A shortage of critical semiconductors is emerging as another supply chain headache for automakers
General Motors, Ford and Hyundai have made further production cuts and closed more assembly plants because of the global semiconductor shortage plaguing automakers.
Hyundai Motor said on Friday that it will suspend production for two days, starting on Monday, at its Asan, South Korea plant.
“We are closely monitoring the situation to take prompt and necessary measures to optimise production in line with the supply conditions,” Hyundai said in a statement.
On Thursday General Motors said it is temporarily halting output at several North American plants and extending other shutdowns in Kansas and Canada due to a lack of chip supply.
Ford said this week that it is cancelling production at assembly plants in Chicago, Michigan with a partial closure of its Kansas facility. It will also reduce output in Ohio.
The company also told workers at its US assembly plants it will cancel most of its traditional summer shutdowns to catch up with the spiralling production backlogs.
Disruption caused by the semiconductor shortage has propelled the crisis high up on the agenda of US President Joe Biden. The White House is expected to hold a meeting with US automaker chiefs and technology executives on Monday.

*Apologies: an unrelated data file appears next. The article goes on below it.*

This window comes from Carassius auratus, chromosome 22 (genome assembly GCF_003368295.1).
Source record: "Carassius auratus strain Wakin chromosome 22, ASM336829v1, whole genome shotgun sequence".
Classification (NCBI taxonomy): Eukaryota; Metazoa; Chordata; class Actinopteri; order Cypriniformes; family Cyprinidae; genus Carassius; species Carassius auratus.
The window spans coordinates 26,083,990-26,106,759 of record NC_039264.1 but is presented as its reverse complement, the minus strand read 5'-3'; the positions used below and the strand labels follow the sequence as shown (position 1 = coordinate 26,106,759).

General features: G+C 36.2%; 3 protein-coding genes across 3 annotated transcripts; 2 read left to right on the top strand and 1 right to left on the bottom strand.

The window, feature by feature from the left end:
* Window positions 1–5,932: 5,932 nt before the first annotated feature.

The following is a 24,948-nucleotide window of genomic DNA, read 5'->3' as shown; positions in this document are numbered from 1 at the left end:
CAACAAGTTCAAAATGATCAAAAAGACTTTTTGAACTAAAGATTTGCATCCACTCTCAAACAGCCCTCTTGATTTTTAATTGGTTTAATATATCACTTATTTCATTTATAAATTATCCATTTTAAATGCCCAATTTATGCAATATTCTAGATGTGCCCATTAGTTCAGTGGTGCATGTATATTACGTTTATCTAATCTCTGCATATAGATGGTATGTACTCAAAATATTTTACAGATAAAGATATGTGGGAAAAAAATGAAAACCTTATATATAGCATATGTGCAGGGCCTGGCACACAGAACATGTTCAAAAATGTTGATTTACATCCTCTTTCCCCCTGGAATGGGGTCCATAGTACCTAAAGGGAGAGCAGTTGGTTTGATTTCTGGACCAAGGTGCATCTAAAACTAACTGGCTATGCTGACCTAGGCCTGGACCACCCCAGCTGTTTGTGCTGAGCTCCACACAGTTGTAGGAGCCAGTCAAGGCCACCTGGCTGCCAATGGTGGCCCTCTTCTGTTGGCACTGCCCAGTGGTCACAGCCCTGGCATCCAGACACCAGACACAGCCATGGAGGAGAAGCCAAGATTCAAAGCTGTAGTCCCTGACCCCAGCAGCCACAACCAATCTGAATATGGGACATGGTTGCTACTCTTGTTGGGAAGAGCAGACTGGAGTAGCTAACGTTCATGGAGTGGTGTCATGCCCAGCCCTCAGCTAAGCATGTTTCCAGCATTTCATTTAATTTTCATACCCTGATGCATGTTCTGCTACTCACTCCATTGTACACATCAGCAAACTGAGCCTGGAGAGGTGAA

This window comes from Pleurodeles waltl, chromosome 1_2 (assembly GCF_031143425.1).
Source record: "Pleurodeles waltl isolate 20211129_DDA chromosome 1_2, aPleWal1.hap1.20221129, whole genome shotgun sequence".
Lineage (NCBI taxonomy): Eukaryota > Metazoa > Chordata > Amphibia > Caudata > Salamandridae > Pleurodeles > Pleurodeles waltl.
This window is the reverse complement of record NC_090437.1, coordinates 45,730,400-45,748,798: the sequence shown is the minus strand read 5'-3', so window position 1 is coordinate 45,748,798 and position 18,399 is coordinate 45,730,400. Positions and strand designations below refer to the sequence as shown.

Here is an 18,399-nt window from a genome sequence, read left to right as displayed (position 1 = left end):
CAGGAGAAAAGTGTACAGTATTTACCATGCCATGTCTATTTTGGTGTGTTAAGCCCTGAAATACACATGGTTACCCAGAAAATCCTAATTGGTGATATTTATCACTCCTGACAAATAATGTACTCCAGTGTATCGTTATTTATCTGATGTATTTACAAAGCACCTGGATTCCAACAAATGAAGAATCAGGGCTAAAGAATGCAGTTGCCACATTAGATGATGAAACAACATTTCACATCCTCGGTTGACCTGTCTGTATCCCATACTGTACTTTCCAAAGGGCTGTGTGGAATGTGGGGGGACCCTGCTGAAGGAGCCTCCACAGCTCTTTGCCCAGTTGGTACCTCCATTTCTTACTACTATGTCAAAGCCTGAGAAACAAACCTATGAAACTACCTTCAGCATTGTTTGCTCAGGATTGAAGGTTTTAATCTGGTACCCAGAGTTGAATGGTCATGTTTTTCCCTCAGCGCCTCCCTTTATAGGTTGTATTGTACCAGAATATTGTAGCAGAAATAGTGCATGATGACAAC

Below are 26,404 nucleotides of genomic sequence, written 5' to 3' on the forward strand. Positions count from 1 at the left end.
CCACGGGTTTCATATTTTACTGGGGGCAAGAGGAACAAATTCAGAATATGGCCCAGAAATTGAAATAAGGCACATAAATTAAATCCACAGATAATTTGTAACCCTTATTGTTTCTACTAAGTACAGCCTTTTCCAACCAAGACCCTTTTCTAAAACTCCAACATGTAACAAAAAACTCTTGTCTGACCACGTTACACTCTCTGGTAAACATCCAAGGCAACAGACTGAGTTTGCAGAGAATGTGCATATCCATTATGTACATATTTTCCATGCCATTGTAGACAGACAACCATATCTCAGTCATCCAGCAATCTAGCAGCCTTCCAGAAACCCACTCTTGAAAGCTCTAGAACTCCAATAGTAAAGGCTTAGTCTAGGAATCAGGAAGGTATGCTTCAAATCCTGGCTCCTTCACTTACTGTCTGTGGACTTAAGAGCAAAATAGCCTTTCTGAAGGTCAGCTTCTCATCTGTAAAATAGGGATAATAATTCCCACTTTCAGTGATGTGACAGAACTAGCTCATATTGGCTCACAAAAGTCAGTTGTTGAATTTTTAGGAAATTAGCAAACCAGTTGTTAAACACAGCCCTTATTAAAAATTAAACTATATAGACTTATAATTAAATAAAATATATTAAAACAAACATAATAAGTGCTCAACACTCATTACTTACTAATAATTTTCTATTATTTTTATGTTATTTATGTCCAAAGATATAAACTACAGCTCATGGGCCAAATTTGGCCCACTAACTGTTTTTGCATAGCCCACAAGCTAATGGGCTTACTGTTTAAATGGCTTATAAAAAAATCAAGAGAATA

Biden is also exploring a $50bn investment to increase semiconductor production on US soil to ensure semiconductor self-sufficiency in the long term. Outside the US leading chipmaking nations include Taiwan, South Korea, Japan and China.
A perfect storm of Covid-19, severe weather, factory fires and soaring demand for silicon has resulted in an unprecedented shortage affecting multiple sectors.
Costs for car manufacturers are mounting, with Ford warning a continued shortage could end up costing the company between $1bn and $2.25bn this year.
Automakers including General Motors and Ford have resorted to building vehicles with missing parts to be added later in production.
A typical modern car can have more than 100 semiconductors powering functions such as fuel economy or connected features.
GlobalData Automotive analysts, in a briefing issued in January, stated that “modern vehicles are as reliant on computer chips as they are on their engines and chassis” and noted that electronic content in modern vehicles is estimated to account for some 30% of the bill of materials, with the prospect of this increasing to 50% by 2030. As a result, automotive production is “as reliant on computer chips as the consumer electronics industry.”
The shortage has created a bottleneck affecting sectors beyond automobile, including gaming, personal computing and telecoms.
Apple has reportedly had to delay production of some of its MacBooks and iPads, according to Nikkei. Next-gen games consoles such as the PlayStation 5 and Xbox Series X have also been vying for chip supply amid high demand. Samsung has previously warned of a “serious imbalance” in the semiconductor industry, with some commentators warning the shortage will continue into 2022.
There was some good news for the automobile industry though. Rensas Electronics said it will resume chip production at its Naka Factory in Hitachinaka, Japan, on 19 April after a fire closed the factory last month.